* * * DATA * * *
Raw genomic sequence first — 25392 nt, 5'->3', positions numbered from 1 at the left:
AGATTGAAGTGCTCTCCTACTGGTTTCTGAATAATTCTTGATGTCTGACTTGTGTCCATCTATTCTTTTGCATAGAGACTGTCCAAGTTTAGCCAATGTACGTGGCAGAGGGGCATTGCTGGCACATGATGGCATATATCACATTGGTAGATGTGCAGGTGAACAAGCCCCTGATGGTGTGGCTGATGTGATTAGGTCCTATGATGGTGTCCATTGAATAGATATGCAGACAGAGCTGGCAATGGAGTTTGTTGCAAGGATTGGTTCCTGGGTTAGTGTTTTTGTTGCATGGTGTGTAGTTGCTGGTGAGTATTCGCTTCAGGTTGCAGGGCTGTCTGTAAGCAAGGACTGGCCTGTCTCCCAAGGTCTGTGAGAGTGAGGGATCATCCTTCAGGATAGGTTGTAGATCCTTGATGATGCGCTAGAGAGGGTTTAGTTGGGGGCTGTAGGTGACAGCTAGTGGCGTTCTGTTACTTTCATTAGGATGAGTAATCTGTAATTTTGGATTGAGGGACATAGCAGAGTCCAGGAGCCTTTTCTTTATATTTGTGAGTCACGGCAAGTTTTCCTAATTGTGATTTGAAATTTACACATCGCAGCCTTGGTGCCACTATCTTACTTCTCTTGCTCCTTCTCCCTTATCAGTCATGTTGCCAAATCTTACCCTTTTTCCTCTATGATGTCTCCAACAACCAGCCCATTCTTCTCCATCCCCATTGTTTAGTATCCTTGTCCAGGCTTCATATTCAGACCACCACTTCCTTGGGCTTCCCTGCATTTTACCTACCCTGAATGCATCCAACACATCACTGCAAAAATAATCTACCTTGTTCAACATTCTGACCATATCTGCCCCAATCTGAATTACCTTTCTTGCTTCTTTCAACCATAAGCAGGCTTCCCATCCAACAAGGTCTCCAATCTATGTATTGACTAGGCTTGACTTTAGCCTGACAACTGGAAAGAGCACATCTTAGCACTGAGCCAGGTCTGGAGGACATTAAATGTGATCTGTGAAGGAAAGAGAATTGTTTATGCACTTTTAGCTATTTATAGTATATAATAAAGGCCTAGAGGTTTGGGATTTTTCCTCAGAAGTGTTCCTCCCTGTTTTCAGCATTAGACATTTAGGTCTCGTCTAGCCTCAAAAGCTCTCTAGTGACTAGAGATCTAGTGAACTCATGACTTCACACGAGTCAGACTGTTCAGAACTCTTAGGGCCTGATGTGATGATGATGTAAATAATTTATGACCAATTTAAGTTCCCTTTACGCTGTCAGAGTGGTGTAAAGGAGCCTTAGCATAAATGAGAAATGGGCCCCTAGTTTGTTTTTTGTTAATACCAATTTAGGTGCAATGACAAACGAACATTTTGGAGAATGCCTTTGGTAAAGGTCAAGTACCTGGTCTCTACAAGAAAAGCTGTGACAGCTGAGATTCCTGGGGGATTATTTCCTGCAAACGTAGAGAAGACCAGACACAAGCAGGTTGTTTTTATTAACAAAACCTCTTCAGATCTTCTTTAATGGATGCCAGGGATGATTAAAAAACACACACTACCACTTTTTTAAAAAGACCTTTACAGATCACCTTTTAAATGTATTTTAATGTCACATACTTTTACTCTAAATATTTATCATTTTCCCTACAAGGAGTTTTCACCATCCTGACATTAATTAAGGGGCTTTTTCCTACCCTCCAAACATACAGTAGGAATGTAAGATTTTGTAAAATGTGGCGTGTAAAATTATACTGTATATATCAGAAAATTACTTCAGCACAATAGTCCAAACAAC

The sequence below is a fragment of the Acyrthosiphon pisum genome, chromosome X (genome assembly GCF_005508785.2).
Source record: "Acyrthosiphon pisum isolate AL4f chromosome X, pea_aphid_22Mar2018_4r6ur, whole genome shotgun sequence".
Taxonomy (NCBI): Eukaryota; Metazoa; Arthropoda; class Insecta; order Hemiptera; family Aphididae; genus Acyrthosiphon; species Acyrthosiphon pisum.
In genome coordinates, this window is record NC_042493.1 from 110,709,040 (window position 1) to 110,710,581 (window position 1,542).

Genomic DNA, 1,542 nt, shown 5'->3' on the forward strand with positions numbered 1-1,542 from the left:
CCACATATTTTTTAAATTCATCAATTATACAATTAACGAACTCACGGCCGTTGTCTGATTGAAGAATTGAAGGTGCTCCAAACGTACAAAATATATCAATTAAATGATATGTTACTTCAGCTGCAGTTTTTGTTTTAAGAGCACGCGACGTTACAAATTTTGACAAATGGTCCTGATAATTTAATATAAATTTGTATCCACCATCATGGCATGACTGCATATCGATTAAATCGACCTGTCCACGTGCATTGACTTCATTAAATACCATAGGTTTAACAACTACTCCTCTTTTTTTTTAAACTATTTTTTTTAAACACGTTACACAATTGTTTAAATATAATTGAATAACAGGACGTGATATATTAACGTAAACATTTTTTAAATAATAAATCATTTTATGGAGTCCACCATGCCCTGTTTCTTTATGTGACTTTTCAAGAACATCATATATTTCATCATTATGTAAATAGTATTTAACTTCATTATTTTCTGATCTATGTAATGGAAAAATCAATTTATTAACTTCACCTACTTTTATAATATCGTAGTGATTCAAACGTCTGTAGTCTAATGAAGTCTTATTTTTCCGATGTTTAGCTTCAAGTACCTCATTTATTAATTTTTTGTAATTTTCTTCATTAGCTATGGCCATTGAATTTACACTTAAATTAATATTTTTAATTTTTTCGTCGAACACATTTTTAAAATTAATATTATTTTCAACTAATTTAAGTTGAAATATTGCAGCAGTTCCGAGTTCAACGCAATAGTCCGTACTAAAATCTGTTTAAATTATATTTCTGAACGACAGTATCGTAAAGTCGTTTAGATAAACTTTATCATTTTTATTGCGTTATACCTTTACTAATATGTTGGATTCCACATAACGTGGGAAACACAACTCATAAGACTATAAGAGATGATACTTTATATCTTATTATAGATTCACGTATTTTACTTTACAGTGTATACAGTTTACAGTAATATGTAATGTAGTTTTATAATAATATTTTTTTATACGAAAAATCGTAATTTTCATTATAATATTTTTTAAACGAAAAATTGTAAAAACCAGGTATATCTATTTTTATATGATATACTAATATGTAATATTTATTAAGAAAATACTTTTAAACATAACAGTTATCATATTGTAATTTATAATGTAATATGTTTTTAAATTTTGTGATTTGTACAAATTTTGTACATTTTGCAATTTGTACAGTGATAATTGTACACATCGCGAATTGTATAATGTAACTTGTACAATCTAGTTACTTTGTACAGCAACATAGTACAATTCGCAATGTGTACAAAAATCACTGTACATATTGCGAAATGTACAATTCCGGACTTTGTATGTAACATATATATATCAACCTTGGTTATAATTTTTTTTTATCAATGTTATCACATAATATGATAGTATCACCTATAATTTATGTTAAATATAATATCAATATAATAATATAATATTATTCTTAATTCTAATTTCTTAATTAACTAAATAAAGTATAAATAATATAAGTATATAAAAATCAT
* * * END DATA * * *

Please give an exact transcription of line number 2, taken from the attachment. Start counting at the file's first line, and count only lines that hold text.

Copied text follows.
AGATTGAAGTGCTCTCCTACTGGTTTCTGAATAATTCTTGATGTCTGACTTGTGTCCATCTATTCTTTTGCATAGAGACTGTCCAAGTTTAGCCAATGTACGTGGCAGAGGGGCATTGCTGGCACATGATGGCATATATCACATTGGTAGATGTGCAGGTGAACAAGCCCCTGATGGTGTGGCTGATGTGATTAGGTCCTATGATGGTGTCCATTGAATAGATATGCAGACAGAGCTGGCAATGGAGTTTGTTGCAAGGATTGGTTCCTGGGTTAGTGTTTTTGTTGCATGGTGTGTAGTTGCTGGTGAGTATTCGCTTCAGGTTGCAGGGCTGTCTGTAAGCAAGGACTGGCCTGTCTCCCAAGGTCTGTGAGAGTGAGGGATCATCCTTCAGGATAGGTTGTAGATCCTTGATGATGCGCTAGAGAGGGTTTAGTTGGGGGCTGTAGGTGACAGCTAGTGGCGTTCTGTTACTTTCATTAGGATGAGTAATCTGTAATTTTGGATTGAGGGACATAGCAGAGTCCAGGAGCCTTTTCTTTATATTTGTGAGTCACGGCAAGTTTTCCTAATTGTGATTTGAAATTTACACATCGCAGCCTTGGTGCCACTATCTTACTTCTCTTGCTCCTTCTCCCTTATCAGTCATGTTGCCAAATCTTACCCTTTTTCCTCTATGATGTCTCCAACAACCAGCCCATTCTTCTCCATCCCCATTGTTTAGTATCCTTGTCCAGGCTTCATATTCAGACCACCACTTCCTTGGGCTTCCCTGCATTTTACCTACCCTGAATGCATCCAACACATCACTGCAAAAATAATCTACCTTGTTCAACATTCTGACCATATCTGCCCCAATCTGAATTACCTTTCTTGCTTCTTTCAACCATAAGCAGGCTTCCCATCCAACAAGGTCTCCAATCTATGTATTGACTAGGCTTGACTTTAGCCTGACAACTGGAAAGAGCACATCTTAGCACTGAGCCAGGTCTGGAGGACATTAAATGTGATCTGTGAAGGAAAGAGAATTGTTTATGCACTTTTAGCTATTTATAGTATATAATAAAGGCCTAGAGGTTTGGGATTTTTCCTCAGAAGTGTTCCTCCCTGTTTTCAGCATTAGACATTTAGGTCTCGTCTAGCCTCAAAAGCTCTCTAGTGACTAGAGATCTAGTGAACTCATGACTTCACACGAGTCAGACTGTTCAGAACTCTTAGGGCCTGATGTGATGATGATGTAAATAATTTATGACCAATTTAAGTTCCCTTTACGCTGTCAGAGTGGTGTAAAGGAGCCTTAGCATAAATGAGAAATGGGCCCCTAGTTTGTTTTTTGTTAATACCAATTTAGGTGCAATGACAAACGAACATTTTGGAGAATGCCTTTGGTAAAGGTCAAGTACCTGGTCTCTACAAGAAAAGCTGTGACAGCTGAGATTCCTGGGGGATTATTTCCTGCAAACGTAGAGAAGACCAGACACAAGCAGGTTGTTTTTATTAACAAAACCTCTTCAGATCTTCTTTAATGGATGCCAGGGATGATTAAAAAACACACACTACCACTTTTTTAAAAAGACCTTTACAGATCACCTTTTAAATGTATTTTAATGTCACATACTTTTACTCTAAATATTTATCATTTTCCCTACAAGGAGTTTTCACCATCCTGACATTAATTAAGGGGCTTTTTCCTACCCTCCAAACATACAGTAGGAATGTAAGATTTTGTAAAATGTGGCGTGTAAAATTATACTGTATATATCAGAAAATTACTTCAGCACAATAGTCCAAACAAC